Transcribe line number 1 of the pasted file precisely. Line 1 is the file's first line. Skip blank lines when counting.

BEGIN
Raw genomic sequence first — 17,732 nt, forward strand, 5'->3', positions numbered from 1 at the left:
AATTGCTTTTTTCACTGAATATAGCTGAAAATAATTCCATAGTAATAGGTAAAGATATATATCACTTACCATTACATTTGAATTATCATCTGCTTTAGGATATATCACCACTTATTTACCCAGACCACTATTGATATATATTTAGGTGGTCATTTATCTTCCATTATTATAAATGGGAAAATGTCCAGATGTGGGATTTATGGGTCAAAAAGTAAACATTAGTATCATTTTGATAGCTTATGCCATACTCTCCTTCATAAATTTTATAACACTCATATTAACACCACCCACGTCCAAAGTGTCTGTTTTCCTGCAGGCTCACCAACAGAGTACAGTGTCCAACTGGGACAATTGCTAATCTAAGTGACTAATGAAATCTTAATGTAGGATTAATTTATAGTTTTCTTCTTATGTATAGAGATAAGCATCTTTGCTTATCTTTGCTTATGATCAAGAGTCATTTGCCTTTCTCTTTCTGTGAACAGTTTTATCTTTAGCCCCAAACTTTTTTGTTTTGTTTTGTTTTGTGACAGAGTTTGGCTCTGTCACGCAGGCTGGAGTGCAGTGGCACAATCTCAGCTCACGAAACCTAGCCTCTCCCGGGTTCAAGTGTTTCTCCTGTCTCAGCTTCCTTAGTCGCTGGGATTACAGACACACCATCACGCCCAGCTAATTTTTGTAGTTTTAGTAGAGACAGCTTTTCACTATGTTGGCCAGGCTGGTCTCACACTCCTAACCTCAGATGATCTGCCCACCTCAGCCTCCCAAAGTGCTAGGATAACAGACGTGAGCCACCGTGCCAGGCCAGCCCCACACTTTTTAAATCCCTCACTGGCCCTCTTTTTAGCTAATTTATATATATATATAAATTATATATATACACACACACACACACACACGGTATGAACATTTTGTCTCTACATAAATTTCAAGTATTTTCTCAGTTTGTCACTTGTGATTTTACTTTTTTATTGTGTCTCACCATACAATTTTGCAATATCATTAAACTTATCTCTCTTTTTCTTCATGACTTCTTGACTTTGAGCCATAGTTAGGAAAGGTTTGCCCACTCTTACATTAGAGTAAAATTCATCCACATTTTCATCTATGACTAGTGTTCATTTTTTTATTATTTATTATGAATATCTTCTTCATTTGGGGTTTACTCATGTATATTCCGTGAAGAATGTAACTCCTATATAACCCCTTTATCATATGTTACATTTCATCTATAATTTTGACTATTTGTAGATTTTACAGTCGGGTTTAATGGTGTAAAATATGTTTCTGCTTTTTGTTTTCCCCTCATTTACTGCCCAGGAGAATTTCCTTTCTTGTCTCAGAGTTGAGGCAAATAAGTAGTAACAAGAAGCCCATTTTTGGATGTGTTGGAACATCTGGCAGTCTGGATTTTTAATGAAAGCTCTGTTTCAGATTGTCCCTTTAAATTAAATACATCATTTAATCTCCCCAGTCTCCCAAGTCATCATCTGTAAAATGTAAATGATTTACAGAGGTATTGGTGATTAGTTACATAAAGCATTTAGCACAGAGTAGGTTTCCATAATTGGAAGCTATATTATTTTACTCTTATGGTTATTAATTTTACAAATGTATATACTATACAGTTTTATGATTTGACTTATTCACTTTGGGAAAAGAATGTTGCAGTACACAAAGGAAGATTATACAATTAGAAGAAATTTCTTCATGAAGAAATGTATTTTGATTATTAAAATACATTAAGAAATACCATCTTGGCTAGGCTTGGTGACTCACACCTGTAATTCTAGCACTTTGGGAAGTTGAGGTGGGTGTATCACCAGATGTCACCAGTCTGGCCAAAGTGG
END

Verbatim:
Raw genomic sequence first — 17,732 nt, forward strand, 5'->3', positions numbered from 1 at the left: